Serbs in Northern Kosovo rejected the fledgling state’s independence in an overwhelming vote this week. The vote indicates the frustration and alienation felt by the Serbian minority in Kosovo, which they see as part of Serbia.
A remarkable 99.7 percent of voters voted “no” to accepting rule from the ethnic-Albanian dominated institutions of Pristina, the Kosovan capital, with fewer than 70 ballots in favor. But despite the unequivocal result – reminiscent of a North Korean “election” but almost certainly fair – the vote is extremely unlikely to move this frozen conflict any closer to resolution. The Serbian government, anxious to move closer to the European Union, opposed the vote. This has drawn criticism from the international community (including the EU), which fears it could ramp up tensions in the region.
Kosovo declared independence from Serbia four years ago this month, having been administered by the UN since 1999, when international efforts ended war between the then Yugoslav military and the Albanian insurgents of the Kosovo Liberation Army (KLA). Serbia has refused to recognize Kosovo’s independence, a position backed by Russia, China, and several EU member states. The predominantly Serbian north of Kosovo continues to be ruled de facto from Belgrade, with little influence from Pristina. The poll was held in the four Serbian-controlled provinces, where 40,000 of Kosovo’s 120,000 or so Serbs live.
Belgrade-based political commentator Bratislav Grubacic says the normalization of relations between Belgrade and Pristina is likely to continue, with both governments having too much at stake to escalate diplomatic tensions.
But it is nonetheless indicative of Serbs’ hostility to the prospect of being a minority in an Albanian-dominated independent Kosovo. Opposition to the Pristina government, dominated by former KLA figures and tainted by allegations of criminal activity, is understandable.
Memories of the war and the atrocities committed by both sides are fresh. Last year, local Serbs clashed with NATO troops attempting to establish border posts between northern Kosovo and Serbia. General Erhard Drews, the commander of the alliance’s force in Kosovo, has warned that the referendum could trigger attacks by ethnic Albanians on Serbs, though that prediction has so far proven wide of the mark.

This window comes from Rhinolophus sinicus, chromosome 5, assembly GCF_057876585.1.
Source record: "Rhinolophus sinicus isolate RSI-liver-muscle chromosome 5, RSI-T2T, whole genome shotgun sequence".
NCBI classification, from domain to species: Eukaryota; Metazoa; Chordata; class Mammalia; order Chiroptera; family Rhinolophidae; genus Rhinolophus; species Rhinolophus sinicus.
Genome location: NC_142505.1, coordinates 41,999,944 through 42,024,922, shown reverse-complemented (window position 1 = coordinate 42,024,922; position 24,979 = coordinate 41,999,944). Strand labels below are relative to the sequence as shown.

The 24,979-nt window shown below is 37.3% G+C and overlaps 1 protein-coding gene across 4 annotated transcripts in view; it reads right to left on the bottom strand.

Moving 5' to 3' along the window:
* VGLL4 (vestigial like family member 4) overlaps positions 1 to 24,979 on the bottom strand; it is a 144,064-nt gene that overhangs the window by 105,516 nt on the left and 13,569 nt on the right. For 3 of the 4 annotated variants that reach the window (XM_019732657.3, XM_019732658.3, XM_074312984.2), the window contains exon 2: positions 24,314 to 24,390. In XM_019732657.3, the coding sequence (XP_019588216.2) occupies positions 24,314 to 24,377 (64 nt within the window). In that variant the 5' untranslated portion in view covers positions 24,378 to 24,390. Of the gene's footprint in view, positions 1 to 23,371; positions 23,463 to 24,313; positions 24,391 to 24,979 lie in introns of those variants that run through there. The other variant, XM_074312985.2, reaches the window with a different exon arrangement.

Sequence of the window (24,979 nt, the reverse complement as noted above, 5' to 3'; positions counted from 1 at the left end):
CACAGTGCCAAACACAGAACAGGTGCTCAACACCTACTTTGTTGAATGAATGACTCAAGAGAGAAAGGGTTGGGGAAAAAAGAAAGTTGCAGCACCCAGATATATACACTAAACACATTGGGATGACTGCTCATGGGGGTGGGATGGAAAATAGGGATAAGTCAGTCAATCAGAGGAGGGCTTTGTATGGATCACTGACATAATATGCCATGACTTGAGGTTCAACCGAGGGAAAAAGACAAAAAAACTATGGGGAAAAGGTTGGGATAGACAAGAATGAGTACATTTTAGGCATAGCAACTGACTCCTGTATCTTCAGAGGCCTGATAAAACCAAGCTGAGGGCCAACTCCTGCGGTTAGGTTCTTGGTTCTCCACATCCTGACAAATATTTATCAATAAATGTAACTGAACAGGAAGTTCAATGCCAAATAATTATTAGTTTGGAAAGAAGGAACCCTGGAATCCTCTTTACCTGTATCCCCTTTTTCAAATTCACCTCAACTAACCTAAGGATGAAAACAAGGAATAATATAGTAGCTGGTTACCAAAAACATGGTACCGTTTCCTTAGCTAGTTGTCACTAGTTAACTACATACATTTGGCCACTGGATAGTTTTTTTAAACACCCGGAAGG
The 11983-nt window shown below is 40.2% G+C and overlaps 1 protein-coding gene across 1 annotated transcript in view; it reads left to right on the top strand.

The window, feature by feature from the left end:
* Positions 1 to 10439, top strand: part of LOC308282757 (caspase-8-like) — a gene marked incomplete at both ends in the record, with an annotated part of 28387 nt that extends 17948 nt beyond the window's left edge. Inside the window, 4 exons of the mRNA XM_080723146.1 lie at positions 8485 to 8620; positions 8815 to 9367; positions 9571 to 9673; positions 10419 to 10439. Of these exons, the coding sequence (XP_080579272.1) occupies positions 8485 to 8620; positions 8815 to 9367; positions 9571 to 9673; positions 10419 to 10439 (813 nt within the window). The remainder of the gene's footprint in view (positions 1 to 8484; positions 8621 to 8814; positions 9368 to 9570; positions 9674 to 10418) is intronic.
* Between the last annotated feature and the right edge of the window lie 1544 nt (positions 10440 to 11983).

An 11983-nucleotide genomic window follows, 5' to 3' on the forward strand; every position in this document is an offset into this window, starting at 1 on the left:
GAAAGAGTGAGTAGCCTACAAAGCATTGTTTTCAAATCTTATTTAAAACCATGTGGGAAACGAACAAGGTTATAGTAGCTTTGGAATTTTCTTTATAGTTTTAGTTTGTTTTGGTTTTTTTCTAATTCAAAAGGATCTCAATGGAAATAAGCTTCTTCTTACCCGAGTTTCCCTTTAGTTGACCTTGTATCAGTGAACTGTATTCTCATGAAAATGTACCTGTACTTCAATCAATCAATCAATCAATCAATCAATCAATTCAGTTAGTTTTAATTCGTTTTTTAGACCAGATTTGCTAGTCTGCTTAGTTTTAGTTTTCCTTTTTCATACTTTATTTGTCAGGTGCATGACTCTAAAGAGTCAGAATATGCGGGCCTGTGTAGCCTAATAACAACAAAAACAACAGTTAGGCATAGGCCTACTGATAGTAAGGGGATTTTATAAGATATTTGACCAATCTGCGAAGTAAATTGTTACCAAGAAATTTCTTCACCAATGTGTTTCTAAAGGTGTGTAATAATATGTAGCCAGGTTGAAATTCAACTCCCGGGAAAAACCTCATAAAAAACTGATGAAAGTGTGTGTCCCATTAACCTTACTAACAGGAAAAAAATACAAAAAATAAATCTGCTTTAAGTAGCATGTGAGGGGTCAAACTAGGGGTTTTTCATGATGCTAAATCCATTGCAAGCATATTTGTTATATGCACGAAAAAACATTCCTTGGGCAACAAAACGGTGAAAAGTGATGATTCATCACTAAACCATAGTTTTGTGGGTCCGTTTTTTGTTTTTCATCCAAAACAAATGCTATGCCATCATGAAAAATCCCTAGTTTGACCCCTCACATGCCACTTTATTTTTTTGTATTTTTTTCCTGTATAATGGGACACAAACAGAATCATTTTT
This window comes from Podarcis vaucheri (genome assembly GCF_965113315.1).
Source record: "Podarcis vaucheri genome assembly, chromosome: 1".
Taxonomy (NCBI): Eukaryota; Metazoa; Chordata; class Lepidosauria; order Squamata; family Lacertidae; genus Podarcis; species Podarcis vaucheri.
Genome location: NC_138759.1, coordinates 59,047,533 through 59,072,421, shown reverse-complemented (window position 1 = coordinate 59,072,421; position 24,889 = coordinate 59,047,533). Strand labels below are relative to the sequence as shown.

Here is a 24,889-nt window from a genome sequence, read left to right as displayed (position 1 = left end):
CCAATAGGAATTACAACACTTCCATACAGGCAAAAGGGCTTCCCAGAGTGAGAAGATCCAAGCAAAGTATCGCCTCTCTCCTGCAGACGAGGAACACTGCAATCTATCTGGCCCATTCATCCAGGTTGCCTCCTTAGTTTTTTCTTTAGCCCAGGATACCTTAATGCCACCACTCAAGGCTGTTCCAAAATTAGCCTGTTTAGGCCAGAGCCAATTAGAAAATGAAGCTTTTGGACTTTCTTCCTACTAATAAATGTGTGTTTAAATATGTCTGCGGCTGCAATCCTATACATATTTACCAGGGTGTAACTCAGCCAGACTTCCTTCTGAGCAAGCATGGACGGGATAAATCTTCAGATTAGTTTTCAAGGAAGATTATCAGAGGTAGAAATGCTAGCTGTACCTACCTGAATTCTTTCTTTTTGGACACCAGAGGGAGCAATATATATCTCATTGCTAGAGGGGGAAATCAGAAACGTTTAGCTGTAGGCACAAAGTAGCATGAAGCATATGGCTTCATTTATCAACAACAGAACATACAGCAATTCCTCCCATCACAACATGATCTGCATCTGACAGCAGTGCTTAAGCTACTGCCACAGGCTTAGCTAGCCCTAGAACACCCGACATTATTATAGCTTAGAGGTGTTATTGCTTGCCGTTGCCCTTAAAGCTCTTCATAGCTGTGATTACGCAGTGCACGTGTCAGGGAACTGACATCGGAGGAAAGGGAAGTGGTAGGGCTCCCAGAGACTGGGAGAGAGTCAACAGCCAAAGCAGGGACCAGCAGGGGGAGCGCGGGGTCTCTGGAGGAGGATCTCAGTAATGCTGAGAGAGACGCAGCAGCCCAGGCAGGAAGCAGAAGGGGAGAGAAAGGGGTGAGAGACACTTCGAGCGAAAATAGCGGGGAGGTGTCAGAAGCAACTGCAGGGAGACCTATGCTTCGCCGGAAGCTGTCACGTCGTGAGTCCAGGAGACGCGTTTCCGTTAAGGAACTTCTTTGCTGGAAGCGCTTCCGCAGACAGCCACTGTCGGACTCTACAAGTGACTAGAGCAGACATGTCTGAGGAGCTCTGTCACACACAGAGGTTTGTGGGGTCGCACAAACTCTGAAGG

“People in Northern Kosovo feel cheated by the Belgrade authorities, the international community and almost everybody,” Grubacic said. “They wanted to express their political will.”
The vote came at a delicate time - not only close to the fourth anniversary of Kosovo’s “independence,” but also as Belgrade and Pristina are moving to restart negotiations. Restarting talks is a prerequisite for Serbia becoming an official candidate for EU membership: in December, the EU turned down Serbia’s candidacy bid due to the country’s stance on Kosovo.
Furthermore, Serbia is gearing up for an election in which both Kosovo and EU membership will be hot-button issues. The Western-leaning government of President Boris Tadic must therefore steer a path that appeases Brussels while not alienating the substantial body of the Serbian electorate which will not countenance the loss of Kosovo, which is seen as the cradle of the Serb nation.
Tadic’s course is already angering nationalists and Serbs in Kosovo, who suspect that the government has privately decided to sacrifice the province in order to gain EU membership. This suspicion is probably well- grounded.
Kosovo or EU
Serbia is set to return to the negotiating table with Kosovo in the hope that EU candidate status can be confirmed before the spring elections. But Grubacic expects progress to be very slow, given the political realities. He asserts that Belgrade will not formally recognize independence for a long time to come.
Meanwhile, within Serbia, the reality is that corruption and low living standards are more of a concern for most voters. “Most Serbs know that Kosovo is a done deal, but few dare to say it,” Grubacic says.
Resolution for the Serbs of Northern Kosovo, stranded in a diplomatic no-mans land, will be a long time in coming, and the end result is unlikely to be the one they seek.
Get daily or weekly updates from CSMonitor.com delivered to your inbox. Sign up today.